On February 11, 1997, at 1115 hours Pacific standard time, an experimental Cozy III, N34PC, diverting to San Martin, California, experienced a partial power loss and made a forced landing short of the airport. The aircraft sustained substantial damage; however, the pilot, the sole occupant, was not injured. The aircraft was operated as a personal flight by its pilot/owner when the accident occurred. The flight originated in Stockton, California, at 1030 on the morning of the accident. Instrument meteorological conditions prevailed at San Jose, the original destination; however, the pilot was diverting to an area of visual conditions that existed at San Martin. No flight plan had been filed. Use your browsers 'back' function to return to synopsisReturn to Query Page
The pilot reported that, as he approached San Jose, he realized he could not descend in VFR conditions due to a cloud layer. He was advising Bay approach that he was diverting to Sacramento, California, when the controller advised that the clouds had dissipated in the vicinity of Morgan Hill. The pilot continued to that location and, finding VFR conditions, throttled back to begin his descent into the San Jose area.
At the completion of his descent, the pilot attempted to return to level flight by advancing the throttle. When the throttle movement failed to produce an increase in rpm after several attempts, the pilot declared an emergency. Bay approach reported the nearest airport was the South County Airport in San Martin. The pilot told the controller that he might be able to make the airport, but that it would be close.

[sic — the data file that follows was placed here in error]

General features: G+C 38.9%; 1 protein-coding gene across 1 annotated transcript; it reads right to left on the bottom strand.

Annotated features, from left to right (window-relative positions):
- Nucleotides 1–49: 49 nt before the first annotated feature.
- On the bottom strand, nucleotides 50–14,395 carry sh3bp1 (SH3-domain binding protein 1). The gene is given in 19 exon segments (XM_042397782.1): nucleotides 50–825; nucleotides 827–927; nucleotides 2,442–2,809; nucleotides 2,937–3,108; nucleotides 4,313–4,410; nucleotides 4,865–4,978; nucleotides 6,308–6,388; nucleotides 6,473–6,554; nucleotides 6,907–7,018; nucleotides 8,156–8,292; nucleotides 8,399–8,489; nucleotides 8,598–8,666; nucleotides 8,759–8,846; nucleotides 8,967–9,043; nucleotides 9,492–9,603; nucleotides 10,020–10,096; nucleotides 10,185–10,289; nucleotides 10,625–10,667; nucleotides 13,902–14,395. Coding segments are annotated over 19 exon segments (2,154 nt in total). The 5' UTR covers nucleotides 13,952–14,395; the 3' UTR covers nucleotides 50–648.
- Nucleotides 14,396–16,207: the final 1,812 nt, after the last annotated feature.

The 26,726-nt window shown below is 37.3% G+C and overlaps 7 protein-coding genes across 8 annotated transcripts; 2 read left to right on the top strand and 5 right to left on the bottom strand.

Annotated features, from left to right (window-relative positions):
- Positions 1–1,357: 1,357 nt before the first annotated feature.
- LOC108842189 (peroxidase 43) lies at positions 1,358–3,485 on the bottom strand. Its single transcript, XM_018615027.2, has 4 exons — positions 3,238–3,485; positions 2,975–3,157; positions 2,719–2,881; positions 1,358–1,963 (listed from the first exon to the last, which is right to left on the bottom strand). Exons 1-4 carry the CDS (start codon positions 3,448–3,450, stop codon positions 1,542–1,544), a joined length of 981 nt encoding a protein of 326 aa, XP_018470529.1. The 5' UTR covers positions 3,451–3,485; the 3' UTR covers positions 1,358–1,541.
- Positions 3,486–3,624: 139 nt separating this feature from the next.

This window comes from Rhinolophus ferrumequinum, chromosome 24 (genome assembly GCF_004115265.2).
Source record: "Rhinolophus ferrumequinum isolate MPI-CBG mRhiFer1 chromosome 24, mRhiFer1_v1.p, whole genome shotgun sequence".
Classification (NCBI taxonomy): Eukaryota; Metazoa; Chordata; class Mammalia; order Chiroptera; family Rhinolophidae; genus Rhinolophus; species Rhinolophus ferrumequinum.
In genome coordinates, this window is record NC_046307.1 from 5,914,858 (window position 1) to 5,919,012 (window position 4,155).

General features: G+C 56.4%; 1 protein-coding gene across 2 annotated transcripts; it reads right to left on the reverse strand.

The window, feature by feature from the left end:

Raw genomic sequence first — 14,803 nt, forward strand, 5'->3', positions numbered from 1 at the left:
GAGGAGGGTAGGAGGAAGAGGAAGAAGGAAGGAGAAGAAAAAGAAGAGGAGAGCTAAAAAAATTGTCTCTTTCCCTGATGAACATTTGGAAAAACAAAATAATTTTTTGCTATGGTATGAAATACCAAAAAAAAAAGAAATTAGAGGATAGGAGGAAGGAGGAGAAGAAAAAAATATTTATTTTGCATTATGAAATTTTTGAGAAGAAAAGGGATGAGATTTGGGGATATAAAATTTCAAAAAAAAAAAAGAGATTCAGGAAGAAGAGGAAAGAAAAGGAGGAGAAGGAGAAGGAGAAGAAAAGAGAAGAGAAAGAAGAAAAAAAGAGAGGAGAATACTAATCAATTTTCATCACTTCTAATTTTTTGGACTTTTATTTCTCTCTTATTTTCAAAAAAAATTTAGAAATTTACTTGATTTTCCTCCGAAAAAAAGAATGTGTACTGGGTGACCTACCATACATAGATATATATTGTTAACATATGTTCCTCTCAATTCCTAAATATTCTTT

As he approached the airport, it became apparent to the pilot that he would not be able to reach the runway. He selected a paved Santa Clara County vehicle maintenance yard as an emergency landing site and decided to land with the gear retracted. After sliding to a stop, he exited the aircraft without assistance. Although the aircraft landed gear-up, there was no visible damage to the two-bladed propeller. The accident site was located approximately 100 yards from the airport boundary.
A postaccident examination of the aircraft by FAA inspectors revealed that there was fuel present in the carburetor and gascolator. The left main tank was empty but the right tank contained an estimated 15 to 16 gallons of fuel. The fuel selector was found positioned on the right tank.
The pilot stated that he observed contamination in the right tank and gascolator. He said he found dirt at the bottom of the gascolator and red colored oil globules on the gascolator screen. He also found dirt and oil in the fuel from the right tank after the fuel was drained into a clean container and examined. The pilot told FAA inspectors that hydraulic lines are routed through both fuel tanks. There were no mechanical deficiencies identified with the engine.